When a store is going out of business, many shoppers assume that’s the best time to buy. Rush out on your lunch hour right after the news breaks so you’ll have the best selection. After all, the prices should be the lowest ever at the store. Unfortunately, that’s not always the case.
Going-out-of-business sales can be a bounty of bargains. And, due to the recession, virtually everything can be found at one store or another. These days, clothing, jewelry, furniture, even food is all up for grabs these days at going-out-of business sales. Smart shoppers save a ton on stocking up their pantry, redecorating their home and even stocking up on Christmas presents for next year. Those shoppers, though, know that the best bargains aren’t going to happen in the first days or weeks. Follow their lead and you’ll save some major bucks.
First, anticipate the sale. If a company is publicly owned, like Goody’s or Circuit City (both recent victims of the economic downturn), rumors of the store’s demise will be making business page headlines months before the closing is “officially” announced. In the case of Goody’s, bankruptcy was filed seven months before the company actually began liquidation. That was a big heads up to the store’s shoppers.
What should you do when you hear the first inklings that a store’s demise is likely? Begin with a prayer for the employees who will lose their jobs. Then, start planning how you and your family can benefit.
Decide if there’s anything in the store that you absolutely can’t live without. Perhaps you bought a sofa and have been saving for the matching love seat that’s only available at the Mom-and-Pop Bargain Furniture Store. Start saving a little more if you notice business is really slow. When the announcement is made, buy it then. This advice only goes for must-have pieces. In the case of a clothing store, if you’ve bought a skirt and you’re waiting for the jacket to be marked down, you’ll want to act quickly.
That early news would have also steered you away from giving gift cards or any items that may have been returned to these stores. If you have a gift card to a store that’s showing up on the business pages, spend it immediately. Maybe you won’t be able to get exactly what you want, but you’ll be able to get something. Wii Fit may not be available, but Wii Bowling beats a worthless piece of plastic any day. Stores can close without notice and most of the small print on those gift cards do not require cash refunds in case of closures.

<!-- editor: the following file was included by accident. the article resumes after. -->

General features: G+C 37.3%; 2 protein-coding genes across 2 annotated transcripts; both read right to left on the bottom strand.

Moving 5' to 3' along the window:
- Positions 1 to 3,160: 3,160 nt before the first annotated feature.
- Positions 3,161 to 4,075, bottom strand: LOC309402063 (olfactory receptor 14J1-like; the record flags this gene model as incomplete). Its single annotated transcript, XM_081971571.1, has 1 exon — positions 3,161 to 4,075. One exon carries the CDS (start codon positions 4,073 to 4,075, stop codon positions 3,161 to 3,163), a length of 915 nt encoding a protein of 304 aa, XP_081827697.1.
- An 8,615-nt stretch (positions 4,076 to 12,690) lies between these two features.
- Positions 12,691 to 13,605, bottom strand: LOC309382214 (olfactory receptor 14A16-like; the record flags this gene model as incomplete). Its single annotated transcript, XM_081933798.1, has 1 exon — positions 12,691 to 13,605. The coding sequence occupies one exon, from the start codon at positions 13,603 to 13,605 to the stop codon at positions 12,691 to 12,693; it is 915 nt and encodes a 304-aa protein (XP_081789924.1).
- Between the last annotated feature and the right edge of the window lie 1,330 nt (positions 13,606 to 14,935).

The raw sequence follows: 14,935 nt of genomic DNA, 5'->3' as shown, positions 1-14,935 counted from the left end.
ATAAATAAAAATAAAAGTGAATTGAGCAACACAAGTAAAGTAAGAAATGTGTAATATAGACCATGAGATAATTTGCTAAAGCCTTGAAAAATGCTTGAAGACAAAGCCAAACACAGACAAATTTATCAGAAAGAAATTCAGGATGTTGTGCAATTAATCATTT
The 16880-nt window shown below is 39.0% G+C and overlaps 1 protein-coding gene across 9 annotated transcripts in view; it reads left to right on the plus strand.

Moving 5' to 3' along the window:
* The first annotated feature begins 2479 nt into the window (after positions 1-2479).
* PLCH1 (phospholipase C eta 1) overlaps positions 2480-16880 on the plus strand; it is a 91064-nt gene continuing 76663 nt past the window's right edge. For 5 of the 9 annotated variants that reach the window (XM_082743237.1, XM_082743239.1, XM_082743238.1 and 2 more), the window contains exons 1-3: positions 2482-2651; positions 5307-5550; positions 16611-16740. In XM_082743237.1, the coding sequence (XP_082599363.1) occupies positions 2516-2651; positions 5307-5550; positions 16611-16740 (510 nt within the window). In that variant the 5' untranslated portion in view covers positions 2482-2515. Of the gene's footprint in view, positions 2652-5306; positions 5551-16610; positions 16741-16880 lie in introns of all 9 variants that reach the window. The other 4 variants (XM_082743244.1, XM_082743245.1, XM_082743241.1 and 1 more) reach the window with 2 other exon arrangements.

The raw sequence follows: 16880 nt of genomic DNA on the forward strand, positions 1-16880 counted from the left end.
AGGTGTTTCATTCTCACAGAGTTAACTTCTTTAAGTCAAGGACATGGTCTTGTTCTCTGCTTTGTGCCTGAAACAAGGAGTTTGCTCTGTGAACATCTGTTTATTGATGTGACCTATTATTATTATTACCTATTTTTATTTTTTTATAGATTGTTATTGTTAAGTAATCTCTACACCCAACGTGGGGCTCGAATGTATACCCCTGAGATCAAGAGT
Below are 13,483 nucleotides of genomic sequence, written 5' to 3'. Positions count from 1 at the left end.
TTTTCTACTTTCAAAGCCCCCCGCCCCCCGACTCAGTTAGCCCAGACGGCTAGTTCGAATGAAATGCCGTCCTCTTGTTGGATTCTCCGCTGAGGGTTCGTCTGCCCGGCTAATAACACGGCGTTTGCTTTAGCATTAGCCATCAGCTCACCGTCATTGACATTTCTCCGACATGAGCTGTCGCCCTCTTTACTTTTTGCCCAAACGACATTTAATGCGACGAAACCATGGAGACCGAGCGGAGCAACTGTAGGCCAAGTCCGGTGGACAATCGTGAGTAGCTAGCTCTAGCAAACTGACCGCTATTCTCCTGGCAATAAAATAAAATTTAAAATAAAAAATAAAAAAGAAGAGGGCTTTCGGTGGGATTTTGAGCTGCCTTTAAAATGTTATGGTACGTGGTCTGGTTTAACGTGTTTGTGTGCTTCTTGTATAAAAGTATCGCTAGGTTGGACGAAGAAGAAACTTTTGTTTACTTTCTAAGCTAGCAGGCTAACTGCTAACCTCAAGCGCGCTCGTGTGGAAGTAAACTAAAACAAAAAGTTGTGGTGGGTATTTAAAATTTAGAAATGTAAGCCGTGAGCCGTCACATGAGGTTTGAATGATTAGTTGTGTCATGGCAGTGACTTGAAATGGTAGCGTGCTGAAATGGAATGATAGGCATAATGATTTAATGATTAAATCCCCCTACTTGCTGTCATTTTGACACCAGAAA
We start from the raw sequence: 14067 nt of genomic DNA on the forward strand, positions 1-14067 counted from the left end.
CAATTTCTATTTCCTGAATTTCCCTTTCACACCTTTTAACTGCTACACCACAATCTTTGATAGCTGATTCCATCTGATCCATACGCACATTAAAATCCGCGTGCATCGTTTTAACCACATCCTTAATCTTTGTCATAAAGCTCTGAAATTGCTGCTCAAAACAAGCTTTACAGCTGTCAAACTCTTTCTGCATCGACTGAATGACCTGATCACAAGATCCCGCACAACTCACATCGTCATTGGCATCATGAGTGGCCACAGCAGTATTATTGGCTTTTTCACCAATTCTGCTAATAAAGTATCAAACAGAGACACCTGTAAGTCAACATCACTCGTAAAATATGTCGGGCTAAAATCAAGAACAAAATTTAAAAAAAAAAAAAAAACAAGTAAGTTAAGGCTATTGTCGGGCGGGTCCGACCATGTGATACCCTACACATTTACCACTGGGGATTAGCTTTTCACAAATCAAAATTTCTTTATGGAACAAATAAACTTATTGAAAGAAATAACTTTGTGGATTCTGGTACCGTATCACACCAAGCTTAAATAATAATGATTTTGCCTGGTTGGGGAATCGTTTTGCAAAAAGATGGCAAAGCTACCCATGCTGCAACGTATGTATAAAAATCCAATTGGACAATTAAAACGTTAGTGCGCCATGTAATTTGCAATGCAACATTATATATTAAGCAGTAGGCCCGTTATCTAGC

You may be wondering why I’m insisting that you only buy things that you feel you must have, the things you almost can’t live without, the things you’ve had an eye on for years. The reason is simple. Prices are probably not going to be much lower even on the day a bankruptcy is announced. Prices will certainly drop, but prices then become controlled by a liquidation company who may have six months to clear out the store. That company wants to make every possible dollar.
Those who shop Goody’s have likely experienced this in the past few weeks. The clothing store has locations in about 30 states and all of them are closing. Regular customers know Goody’s marked prices are never the real prices. Prices, in my opinion, are inflated just to be marked down. This is a common retail strategy and Goody’s isn’t the only company to do it. It does make a good difference when you shop a going-out-of-business sale.
The day the liquidators took over Goody’s, a huge “30 Percent Off Entire Inventory” banner appeared at my local store. The problem was that most items were 40-60 percent off the day before, when the store was still in Goody’s hands. Prices actually went up.
Prices will drop sooner at stores like Circuit City, who have been priced competitively. Still, liquidators will need time to take inventory and prices may not change during this time. Liquidators may also be hoping that another big box store will step in and buy the entire inventory.
Hopefully, we’ve seen the worst of the economic downturn and the number of future stores to sink will be only a few. That will make it even more important for shoppers to get the most from the final sales!